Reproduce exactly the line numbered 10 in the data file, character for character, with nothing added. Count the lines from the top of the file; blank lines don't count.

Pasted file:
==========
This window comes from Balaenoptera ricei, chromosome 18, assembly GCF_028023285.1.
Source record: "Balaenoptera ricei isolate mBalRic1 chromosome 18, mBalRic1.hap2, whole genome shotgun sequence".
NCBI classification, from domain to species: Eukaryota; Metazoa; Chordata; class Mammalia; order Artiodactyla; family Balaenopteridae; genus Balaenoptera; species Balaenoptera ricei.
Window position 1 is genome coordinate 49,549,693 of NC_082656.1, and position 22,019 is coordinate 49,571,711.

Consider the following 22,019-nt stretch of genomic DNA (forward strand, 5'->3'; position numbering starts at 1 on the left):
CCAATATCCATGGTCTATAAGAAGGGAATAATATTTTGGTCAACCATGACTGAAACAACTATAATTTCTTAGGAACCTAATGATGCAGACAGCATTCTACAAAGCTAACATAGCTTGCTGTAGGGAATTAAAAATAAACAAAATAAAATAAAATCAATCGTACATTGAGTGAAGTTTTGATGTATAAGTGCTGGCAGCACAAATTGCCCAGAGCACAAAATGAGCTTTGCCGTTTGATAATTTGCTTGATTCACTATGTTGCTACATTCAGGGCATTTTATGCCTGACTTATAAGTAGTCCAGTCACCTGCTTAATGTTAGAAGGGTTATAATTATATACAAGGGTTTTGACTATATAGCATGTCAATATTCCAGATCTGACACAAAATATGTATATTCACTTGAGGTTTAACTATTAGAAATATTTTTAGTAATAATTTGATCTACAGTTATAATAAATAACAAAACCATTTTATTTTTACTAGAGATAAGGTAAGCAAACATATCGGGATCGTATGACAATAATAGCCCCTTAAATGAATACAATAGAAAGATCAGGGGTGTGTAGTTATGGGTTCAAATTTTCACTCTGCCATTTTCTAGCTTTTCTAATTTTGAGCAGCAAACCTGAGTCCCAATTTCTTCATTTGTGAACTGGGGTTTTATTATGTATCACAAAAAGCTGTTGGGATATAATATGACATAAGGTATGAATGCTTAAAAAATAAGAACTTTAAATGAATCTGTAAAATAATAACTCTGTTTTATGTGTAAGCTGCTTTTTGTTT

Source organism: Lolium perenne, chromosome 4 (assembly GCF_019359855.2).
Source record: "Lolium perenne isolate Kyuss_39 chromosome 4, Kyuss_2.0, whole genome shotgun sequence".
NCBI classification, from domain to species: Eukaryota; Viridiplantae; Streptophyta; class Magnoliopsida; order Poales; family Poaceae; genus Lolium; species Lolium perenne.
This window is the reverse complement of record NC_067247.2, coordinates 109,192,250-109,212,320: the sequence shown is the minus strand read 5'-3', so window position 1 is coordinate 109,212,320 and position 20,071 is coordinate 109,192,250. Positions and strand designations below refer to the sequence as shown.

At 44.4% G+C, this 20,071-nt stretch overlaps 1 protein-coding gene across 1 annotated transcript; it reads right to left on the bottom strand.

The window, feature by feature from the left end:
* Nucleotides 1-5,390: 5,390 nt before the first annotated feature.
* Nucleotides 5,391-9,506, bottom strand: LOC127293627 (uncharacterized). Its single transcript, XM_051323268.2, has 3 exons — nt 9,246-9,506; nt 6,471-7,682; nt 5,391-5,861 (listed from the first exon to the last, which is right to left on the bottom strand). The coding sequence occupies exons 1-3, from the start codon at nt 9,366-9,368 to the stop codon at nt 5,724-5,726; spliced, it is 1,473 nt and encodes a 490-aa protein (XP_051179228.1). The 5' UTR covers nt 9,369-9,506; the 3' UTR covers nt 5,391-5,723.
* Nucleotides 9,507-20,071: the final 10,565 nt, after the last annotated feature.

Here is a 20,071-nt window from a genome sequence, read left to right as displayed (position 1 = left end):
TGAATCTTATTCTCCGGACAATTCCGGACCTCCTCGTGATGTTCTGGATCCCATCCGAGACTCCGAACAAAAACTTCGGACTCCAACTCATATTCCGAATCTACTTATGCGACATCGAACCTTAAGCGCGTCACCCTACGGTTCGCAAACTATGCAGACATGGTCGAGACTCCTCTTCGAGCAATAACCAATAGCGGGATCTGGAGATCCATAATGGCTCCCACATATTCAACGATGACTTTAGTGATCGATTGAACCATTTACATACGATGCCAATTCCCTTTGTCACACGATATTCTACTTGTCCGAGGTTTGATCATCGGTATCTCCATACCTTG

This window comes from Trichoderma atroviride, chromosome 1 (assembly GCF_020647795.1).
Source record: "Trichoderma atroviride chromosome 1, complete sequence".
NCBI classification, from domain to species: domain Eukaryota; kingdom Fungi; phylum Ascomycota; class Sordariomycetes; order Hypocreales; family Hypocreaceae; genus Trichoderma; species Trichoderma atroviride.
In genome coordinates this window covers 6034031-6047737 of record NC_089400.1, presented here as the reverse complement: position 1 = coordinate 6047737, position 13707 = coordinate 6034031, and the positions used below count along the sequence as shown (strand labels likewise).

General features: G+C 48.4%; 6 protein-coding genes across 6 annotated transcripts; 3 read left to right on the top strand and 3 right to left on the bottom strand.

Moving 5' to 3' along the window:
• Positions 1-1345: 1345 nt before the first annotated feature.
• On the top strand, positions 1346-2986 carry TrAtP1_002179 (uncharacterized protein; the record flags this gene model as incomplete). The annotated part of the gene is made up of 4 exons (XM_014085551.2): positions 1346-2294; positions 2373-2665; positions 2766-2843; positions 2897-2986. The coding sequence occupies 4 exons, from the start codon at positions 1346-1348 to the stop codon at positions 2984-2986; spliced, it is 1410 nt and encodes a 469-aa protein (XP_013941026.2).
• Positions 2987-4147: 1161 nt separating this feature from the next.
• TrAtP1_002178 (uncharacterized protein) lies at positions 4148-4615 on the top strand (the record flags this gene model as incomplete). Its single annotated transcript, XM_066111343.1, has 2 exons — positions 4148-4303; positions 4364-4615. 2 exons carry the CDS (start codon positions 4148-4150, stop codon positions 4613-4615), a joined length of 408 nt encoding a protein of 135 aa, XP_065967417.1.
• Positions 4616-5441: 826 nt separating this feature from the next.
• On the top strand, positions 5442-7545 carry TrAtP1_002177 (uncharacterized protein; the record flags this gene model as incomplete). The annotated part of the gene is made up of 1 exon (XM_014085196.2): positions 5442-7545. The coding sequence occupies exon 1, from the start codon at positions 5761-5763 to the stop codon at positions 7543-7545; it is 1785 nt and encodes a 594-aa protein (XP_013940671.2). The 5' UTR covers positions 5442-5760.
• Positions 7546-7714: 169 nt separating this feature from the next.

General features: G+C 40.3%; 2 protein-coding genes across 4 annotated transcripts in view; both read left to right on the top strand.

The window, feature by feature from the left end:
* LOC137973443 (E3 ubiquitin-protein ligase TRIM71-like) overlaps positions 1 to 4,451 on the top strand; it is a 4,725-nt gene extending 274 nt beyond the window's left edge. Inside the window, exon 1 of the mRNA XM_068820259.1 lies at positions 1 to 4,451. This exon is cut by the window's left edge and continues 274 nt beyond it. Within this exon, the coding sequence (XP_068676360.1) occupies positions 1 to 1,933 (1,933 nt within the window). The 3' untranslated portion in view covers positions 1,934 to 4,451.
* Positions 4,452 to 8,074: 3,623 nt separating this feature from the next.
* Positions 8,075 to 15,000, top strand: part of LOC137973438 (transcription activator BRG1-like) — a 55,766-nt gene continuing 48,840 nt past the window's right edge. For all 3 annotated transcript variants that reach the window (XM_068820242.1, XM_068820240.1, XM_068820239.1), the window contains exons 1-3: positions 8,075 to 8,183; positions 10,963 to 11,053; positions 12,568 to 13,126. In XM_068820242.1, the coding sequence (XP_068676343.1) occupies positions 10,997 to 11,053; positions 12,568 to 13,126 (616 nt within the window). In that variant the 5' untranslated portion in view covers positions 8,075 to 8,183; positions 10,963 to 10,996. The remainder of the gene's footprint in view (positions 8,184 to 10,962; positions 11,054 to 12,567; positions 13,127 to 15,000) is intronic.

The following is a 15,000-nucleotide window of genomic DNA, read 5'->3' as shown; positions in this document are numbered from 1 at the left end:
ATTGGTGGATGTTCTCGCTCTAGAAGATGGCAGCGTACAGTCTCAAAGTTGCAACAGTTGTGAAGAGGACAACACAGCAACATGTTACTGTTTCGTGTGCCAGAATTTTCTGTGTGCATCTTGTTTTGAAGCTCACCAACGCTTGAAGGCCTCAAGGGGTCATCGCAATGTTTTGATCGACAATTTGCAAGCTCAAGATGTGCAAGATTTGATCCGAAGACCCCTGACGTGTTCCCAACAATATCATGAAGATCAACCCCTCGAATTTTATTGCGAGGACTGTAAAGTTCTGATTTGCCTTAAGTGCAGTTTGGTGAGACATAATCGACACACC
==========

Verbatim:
This window is the reverse complement of record NC_067247.2, coordinates 109,192,250-109,212,320: the sequence shown is the minus strand read 5'-3', so window position 1 is coordinate 109,212,320 and position 20,071 is coordinate 109,192,250. Positions and strand designations below refer to the sequence as shown.